What We've Learned From Hillary Clinton's Email Controversy So Far

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Image: Hillary Rodham Clinton
U.S. Secretary of State Hillary Rodham Clinton checks her mobile phone after her address to the Security Council at United Nations headquarters, Monday, March 12, 2012. The bloody conflict in Syria is likely to dominate public and private talks Monday as key ministers meet at the United Nations on the Israeli-Palestinian conflict and challenges from the Arab Spring. (AP Photo/Richard Drew)Richard Drew / ASSOCIATED PRESS

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About 48 hours after it first began, Hillary Clinton last night personally tried to contain the firestorm over her use of personal emails while serving as secretary of state.” I want the public to see my email. I asked State to release them. They said they will review them for release as soon as possible,” she tweeted. The State Department then followed up, saying it’s reviewing her emails for public release. “We will undertake this review as quickly as possible; given the sheer volume of the document set, this review will take some time to complete." Although last night’s statements don’t end the controversy (that won’t happen until we finally see the emails), here’s what we’ve learned from this episode so far: The Clintons and their supporters haven’t changed their ways. In fact, they’ve played into every negative stereotype:

  • They will follow the letter of the law but not always its spirit: How do they explain that Clinton was a member of a presidential cabinet where almost everyone else was using government emails to conduct official business?
  • They will drag their heels when it comes to transparency: We never would have learned of Clinton’s use of personal emails if not for the Benghazi committee.
  • When it doubt, Clinton allies go on the attack: When this email controversy first surfaced, Clinton defenders’ first instinct was to go on the attack -- against the personal emails that Scott Walker and Rick Perry have used, or the private email server that Jeb Bush had. But remember this: Jeb has at least RELEASED his emails, while Clinton hadn’t released ANY of hers.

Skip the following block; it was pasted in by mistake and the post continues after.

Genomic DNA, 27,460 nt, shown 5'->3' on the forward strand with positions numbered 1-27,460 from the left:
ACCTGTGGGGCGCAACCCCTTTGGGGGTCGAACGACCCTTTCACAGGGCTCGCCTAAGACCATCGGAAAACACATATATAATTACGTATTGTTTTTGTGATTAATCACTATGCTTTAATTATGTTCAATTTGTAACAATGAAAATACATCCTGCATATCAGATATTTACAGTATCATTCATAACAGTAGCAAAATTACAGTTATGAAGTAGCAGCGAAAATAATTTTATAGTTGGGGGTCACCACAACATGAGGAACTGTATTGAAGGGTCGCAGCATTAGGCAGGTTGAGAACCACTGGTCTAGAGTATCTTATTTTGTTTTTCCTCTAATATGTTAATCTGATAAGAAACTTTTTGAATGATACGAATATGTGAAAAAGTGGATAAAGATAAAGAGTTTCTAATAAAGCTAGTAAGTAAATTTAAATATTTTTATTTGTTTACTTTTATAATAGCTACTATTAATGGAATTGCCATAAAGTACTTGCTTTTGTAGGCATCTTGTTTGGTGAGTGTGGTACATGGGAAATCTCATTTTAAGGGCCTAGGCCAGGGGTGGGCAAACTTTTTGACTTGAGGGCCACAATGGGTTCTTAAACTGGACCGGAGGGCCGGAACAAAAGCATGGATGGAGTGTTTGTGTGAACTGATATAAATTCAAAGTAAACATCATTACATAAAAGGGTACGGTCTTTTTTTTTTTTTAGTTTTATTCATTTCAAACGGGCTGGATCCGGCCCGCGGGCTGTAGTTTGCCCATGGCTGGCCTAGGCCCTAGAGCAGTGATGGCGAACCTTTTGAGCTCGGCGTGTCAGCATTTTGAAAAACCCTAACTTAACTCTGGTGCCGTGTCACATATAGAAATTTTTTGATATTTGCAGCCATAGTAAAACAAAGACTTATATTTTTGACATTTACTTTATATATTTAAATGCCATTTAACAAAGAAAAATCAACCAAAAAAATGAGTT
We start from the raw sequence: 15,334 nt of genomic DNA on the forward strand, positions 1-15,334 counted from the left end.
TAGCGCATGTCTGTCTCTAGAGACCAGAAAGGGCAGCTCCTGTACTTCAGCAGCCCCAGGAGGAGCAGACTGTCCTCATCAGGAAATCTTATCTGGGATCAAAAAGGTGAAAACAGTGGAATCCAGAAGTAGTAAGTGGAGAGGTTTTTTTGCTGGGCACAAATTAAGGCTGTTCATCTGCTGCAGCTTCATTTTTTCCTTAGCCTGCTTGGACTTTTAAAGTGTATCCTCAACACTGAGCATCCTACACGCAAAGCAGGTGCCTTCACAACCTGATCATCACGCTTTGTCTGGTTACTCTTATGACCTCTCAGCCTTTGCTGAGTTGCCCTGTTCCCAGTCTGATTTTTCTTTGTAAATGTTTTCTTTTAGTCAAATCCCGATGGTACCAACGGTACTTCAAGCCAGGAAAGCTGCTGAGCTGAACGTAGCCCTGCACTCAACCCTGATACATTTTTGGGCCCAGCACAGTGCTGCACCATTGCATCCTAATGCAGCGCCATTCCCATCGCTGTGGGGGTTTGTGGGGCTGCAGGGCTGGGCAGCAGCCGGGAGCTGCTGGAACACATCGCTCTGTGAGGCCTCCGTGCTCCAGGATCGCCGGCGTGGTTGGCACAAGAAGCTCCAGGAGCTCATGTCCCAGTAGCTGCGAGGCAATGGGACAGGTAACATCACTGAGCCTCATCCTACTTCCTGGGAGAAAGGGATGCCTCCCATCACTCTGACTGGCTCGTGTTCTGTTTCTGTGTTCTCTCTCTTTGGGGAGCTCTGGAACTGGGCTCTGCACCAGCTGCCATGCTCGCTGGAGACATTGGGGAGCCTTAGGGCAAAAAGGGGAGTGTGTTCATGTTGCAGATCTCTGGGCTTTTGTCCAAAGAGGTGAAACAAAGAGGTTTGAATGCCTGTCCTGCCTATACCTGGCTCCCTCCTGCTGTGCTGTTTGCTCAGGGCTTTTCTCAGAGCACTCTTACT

• Clinton’s close aides aren’t doing her any favors: The emails that one of Clinton’s closest aides sent to reporters during this story wasn’t helpful at all. One of the reasons why the Clintons don’t get the benefit of the doubt from reporters is because it takes yelling and screaming to get anything.

Does this encourage Clinton to start her campaign sooner rather than later? Or it is more reason to delay?

What we don’t know is whether these things change when Clinton’s campaign -- with its infusion of Obama World -- begins to take shape. And this raises the question: Should Clinton start her campaign sooner rather than later to better combat these kinds of stories? Or does it continue to delay -- knowing that a delay keeps her from having to answer reporter questions at every campaign stop or event? Remember the benefits to delaying: You freeze the rest of the Democrats who might be thinking about a run, and you still aren’t treated like a 100% candidate.

This is only going to empower congressional Republicans

Another consequence of this story is that it’s only going to empower congressional Republicans investigating Clinton over Benghazi. Yes, there’s the GOP danger of overreaching here -- especially since Benghazi has become so politically charged -- but they’ve given themselves some new legitimacy to dig into Clinton’s activities as secretary of state.

The Clintons have escaped from MUCH bigger stories

While some in the press wonder if this story is hurting Hillary’s presidential chances or encouraging Democrats to think of a Plan B for 2016, keep this in mind: The Clintons have escaped from MUCH bigger stories than this. Yes, it looks like the Clintons haven’t changed their ways. But maybe one of the reasons why they haven’t is that they know they USUALLY win -- with 2008 being a BIG exception, of course.

Both Roberts and Kennedy are in play for the Obama administration in King vs. Burwell

As for yesterday’s oral arguments before the Supreme Court over the federal health-care law, here is the take from NBC’s Pete Williams: “After hearing arguments for about 90 minutes, the U.S. Supreme Court gave little indication Wednesday about how it plans to rule in the latest challenge to Obamacare. Chief Justice John Roberts, who cast the crucial vote in 2012 to save the health care reform law, didn't pepper government lawyers with questions this time. A possible swing vote, Justice Anthony Kennedy, appeared to find constitutional problems with the case against Obamacare, but didn't fully tip his hand one way or the other.” Yet here is where the Obama administration stands compared with three years ago: BOTH Roberts and Kennedy are in play for them, which wasn’t the case after the oral arguments in the 2012 constitutional challenge over the law.

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